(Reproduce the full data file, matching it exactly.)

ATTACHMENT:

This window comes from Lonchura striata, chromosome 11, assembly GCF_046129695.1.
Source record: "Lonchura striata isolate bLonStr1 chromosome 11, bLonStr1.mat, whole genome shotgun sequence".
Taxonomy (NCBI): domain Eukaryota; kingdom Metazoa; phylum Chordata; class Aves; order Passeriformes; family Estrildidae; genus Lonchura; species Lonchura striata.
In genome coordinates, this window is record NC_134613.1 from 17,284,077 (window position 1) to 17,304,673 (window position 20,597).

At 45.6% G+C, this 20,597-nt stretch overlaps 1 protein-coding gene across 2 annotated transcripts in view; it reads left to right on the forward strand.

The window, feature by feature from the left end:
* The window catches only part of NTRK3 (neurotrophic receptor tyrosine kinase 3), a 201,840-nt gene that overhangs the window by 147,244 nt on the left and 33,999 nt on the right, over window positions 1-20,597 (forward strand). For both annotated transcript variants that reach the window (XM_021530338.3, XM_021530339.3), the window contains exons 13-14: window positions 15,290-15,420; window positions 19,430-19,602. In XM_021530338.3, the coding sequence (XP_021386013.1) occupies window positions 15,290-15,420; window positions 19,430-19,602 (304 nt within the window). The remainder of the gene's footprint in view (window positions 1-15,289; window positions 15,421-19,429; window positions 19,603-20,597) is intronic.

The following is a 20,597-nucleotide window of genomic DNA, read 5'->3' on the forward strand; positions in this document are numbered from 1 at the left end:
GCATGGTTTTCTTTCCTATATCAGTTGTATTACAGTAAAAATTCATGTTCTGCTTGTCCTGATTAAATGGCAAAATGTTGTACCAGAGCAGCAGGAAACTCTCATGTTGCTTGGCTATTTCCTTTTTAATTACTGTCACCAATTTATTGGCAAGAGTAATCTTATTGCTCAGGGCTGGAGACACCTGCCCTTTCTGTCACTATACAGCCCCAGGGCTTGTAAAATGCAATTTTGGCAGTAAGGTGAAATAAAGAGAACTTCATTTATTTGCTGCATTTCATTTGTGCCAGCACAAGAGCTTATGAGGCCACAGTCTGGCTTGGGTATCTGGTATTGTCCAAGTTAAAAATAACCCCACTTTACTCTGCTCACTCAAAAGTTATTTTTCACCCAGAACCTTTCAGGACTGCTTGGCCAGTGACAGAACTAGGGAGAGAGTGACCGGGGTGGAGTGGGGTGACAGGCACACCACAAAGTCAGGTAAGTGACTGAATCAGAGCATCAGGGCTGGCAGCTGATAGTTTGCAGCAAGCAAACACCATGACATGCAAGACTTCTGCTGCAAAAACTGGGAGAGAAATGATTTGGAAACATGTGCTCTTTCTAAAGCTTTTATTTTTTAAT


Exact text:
This window comes from Lonchura striata, chromosome 11, assembly GCF_046129695.1.
Source record: "Lonchura striata isolate bLonStr1 chromosome 11, bLonStr1.mat, whole genome shotgun sequence".
Taxonomy (NCBI): domain Eukaryota; kingdom Metazoa; phylum Chordata; class Aves; order Passeriformes; family Estrildidae; genus Lonchura; species Lonchura striata.
In genome coordinates, this window is record NC_134613.1 from 17,284,077 (window position 1) to 17,304,673 (window position 20,597).

At 45.6% G+C, this 20,597-nt stretch overlaps 1 protein-coding gene across 2 annotated transcripts in view; it reads left to right on the forward strand.

The window, feature by feature from the left end:
* The window catches only part of NTRK3 (neurotrophic receptor tyrosine kinase 3), a 201,840-nt gene that overhangs the window by 147,244 nt on the left and 33,999 nt on the right, over window positions 1-20,597 (forward strand). For both annotated transcript variants that reach the window (XM_021530338.3, XM_021530339.3), the window contains exons 13-14: window positions 15,290-15,420; window positions 19,430-19,602. In XM_021530338.3, the coding sequence (XP_021386013.1) occupies window positions 15,290-15,420; window positions 19,430-19,602 (304 nt within the window). The remainder of the gene's footprint in view (window positions 1-15,289; window positions 15,421-19,429; window positions 19,603-20,597) is intronic.

The following is a 20,597-nucleotide window of genomic DNA, read 5'->3' on the forward strand; positions in this document are numbered from 1 at the left end:
GCATGGTTTTCTTTCCTATATCAGTTGTATTACAGTAAAAATTCATGTTCTGCTTGTCCTGATTAAATGGCAAAATGTTGTACCAGAGCAGCAGGAAACTCTCATGTTGCTTGGCTATTTCCTTTTTAATTACTGTCACCAATTTATTGGCAAGAGTAATCTTATTGCTCAGGGCTGGAGACACCTGCCCTTTCTGTCACTATACAGCCCCAGGGCTTGTAAAATGCAATTTTGGCAGTAAGGTGAAATAAAGAGAACTTCATTTATTTGCTGCATTTCATTTGTGCCAGCACAAGAGCTTATGAGGCCACAGTCTGGCTTGGGTATCTGGTATTGTCCAAGTTAAAAATAACCCCACTTTACTCTGCTCACTCAAAAGTTATTTTTCACCCAGAACCTTTCAGGACTGCTTGGCCAGTGACAGAACTAGGGAGAGAGTGACCGGGGTGGAGTGGGGTGACAGGCACACCACAAAGTCAGGTAAGTGACTGAATCAGAGCATCAGGGCTGGCAGCTGATAGTTTGCAGCAAGCAAACACCATGACATGCAAGACTTCTGCTGCAAAAACTGGGAGAGAAATGATTTGGAAACATGTGCTCTTTCTAAAGCTTTTATTTTTTAAT